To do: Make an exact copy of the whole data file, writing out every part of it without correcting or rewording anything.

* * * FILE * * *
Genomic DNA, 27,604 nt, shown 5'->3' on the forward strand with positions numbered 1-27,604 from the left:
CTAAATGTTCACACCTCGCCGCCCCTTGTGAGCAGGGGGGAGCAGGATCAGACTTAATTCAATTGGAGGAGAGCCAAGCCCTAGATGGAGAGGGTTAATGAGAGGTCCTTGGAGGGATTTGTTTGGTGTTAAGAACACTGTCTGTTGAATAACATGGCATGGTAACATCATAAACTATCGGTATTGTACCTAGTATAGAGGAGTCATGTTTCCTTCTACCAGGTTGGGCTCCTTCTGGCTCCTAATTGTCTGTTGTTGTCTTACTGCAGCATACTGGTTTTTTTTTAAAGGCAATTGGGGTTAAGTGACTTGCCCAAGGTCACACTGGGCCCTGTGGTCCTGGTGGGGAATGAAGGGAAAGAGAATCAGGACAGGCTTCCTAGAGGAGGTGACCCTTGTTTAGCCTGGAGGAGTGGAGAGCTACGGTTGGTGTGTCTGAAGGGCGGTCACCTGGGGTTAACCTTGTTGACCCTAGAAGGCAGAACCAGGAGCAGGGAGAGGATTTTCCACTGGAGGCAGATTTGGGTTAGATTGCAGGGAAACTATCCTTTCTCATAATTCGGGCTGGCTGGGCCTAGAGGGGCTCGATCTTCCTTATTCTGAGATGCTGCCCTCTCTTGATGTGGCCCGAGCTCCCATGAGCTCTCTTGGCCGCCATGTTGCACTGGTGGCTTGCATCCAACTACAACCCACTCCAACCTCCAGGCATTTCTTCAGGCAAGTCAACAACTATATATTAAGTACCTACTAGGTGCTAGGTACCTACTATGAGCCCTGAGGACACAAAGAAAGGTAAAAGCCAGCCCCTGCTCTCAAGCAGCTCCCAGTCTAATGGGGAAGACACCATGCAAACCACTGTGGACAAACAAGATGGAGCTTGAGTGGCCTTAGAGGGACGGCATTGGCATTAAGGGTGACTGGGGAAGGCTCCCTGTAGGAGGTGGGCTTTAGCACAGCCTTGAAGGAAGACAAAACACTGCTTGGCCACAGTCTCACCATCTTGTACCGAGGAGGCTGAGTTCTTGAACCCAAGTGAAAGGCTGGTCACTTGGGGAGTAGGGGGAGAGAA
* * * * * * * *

Genomic DNA, 27,604 nt, shown 5'->3' on the forward strand with positions numbered 1-27,604 from the left:
CTAAATGTTCACACCTCGCCGCCCCTTGTGAGCAGGGGGGAGCAGGATCAGACTTAATTCAATTGGAGGAGAGCCAAGCCCTAGATGGAGAGGGTTAATGAGAGGTCCTTGGAGGGATTTGTTTGGTGTTAAGAACACTGTCTGTTGAATAACATGGCATGGTAACATCATAAACTATCGGTATTGTACCTAGTATAGAGGAGTCATGTTTCCTTCTACCAGGTTGGGCTCCTTCTGGCTCCTAATTGTCTGTTGTTGTCTTACTGCAGCATACTGGTTTTTTTTTAAAGGCAATTGGGGTTAAGTGACTTGCCCAAGGTCACACTGGGCCCTGTGGTCCTGGTGGGGAATGAAGGGAAAGAGAATCAGGACAGGCTTCCTAGAGGAGGTGACCCTTGTTTAGCCTGGAGGAGTGGAGAGCTACGGTTGGTGTGTCTGAAGGGCGGTCACCTGGGGTTAACCTTGTTGACCCTAGAAGGCAGAACCAGGAGCAGGGAGAGGATTTTCCACTGGAGGCAGATTTGGGTTAGATTGCAGGGAAACTATCCTTTCTCATAATTCGGGCTGGCTGGGCCTAGAGGGGCTCGATCTTCCTTATTCTGAGATGCTGCCCTCTCTTGATGTGGCCCGAGCTCCCATGAGCTCTCTTGGCCGCCATGTTGCACTGGTGGCTTGCATCCAACTACAACCCACTCCAACCTCCAGGCATTTCTTCAGGCAAGTCAACAACTATATATTAAGTACCTACTAGGTGCTAGGTACCTACTATGAGCCCTGAGGACACAAAGAAAGGTAAAAGCCAGCCCCTGCTCTCAAGCAGCTCCCAGTCTAATGGGGAAGACACCATGCAAACCACTGTGGACAAACAAGATGGAGCTTGAGTGGCCTTAGAGGGACGGCATTGGCATTAAGGGTGACTGGGGAAGGCTCCCTGTAGGAGGTGGGCTTTAGCACAGCCTTGAAGGAAGACAAAACACTGCTTGGCCACAGTCTCACCATCTTGTACCGAGGAGGCTGAGTTCTTGAACCCAAGTGAAAGGCTGGTCACTTGGGGAGTAGGGGGAGAGAA